Responsive design is a fairly new approach to design and front-end development which allows a page to be rendered using different css rules depending on the viewport of the visitor’s browser. While it doesn’t work well for all cases, it can be a great approach to creating a site that’s pleasant on all devices while serving from a singular source, allowing development to abandon the practice of user-agent checks via an htaccess file that redirect to an independent mobile site.
For an example of responsive web design, resize your browser window with this site loaded (change the window width drastically, assuming you’re on a device which allows resizing) and pay attention to the changes in page layout.
Other examples of responsive design:
Including response.js will allow responsive designs to work in IE6-8.
To view these examples, you will need a quality webkit browser, I’d recommend Google Chrome.
I believe that quality front-end code starts with thoughtful design. To that end, I love the idea of working with grid systems like the 960 Grid System. If designers can work within a set of rules, it will result in a harmony between design and development that will lead to a better experience for the site visitors. With this in mind, I made an effort to design this site using a simple grid system.
People are doing great things with CSS3. Checkout these CSS3 based background patterns.
In recent years, quality front-end frameworks have begun to surface. With lots of tools and options rolled in, these frameworks have helped developers quickly get their projects up and running. My favorite front-end frameworks are Bootstrap and Zurb’s Foundation. In order to keep your site’s download speeds reasonable, it’s important to be selective when utilizing these frameworks and include only the pieces you intend to use.
Web components bring a new way to modularize web applications through use of the shadow DOM. Polymer is a Google backed project that provides an easy web component implementation with a limited number of polyfills for older browsers lacking in support. Google also unveiled Material Design at Google I/O 2014, the visual language to be used in the upcoming version of Android. With it, they announced the availability of Polymer based implementations of Material Design.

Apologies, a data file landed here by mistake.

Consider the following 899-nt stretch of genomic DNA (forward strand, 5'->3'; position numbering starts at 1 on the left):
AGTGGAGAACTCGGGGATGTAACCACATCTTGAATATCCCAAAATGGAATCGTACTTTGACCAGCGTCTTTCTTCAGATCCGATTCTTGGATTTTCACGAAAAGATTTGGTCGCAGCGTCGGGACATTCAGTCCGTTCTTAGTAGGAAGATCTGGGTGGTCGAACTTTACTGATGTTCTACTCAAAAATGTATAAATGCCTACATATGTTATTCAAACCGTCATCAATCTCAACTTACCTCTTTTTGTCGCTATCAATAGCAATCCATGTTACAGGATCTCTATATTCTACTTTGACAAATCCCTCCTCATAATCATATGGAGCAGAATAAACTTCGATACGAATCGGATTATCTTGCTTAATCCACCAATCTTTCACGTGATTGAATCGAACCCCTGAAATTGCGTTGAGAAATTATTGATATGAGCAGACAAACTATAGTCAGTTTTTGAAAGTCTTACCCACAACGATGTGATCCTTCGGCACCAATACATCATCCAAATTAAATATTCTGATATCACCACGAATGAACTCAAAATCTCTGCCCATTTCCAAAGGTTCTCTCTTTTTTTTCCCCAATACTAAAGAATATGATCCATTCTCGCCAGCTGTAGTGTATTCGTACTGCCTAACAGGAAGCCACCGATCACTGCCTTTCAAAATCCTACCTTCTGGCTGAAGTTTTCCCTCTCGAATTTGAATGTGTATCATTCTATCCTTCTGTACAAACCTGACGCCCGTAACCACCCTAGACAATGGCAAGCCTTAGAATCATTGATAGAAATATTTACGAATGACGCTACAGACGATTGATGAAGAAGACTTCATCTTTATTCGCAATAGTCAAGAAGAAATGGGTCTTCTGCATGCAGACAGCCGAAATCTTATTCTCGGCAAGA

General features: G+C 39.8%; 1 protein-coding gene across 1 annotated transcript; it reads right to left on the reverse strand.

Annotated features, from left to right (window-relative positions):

One downside of Polymer at the moment is that each component imported into a page requires at least one additional server request, and if that component has dependencies it will make at least one additional server request per dependency. This can compound quickly and relatively simple pages will make an exceptionally high number of requests. This might be overcome with some type of build process that embeds referenced components directly onto your page before serving them to reduce the number of server calls.
.editorconfig files help developers on a shared project maintain a consistent coding standard and approach. This file should be checked in to a projects repository, and modern IDEs and editors support these files to enforce a projects coding standards (think tabs vs spaces, whitespace at EOL, etc). Check out editorconfig.org for more information.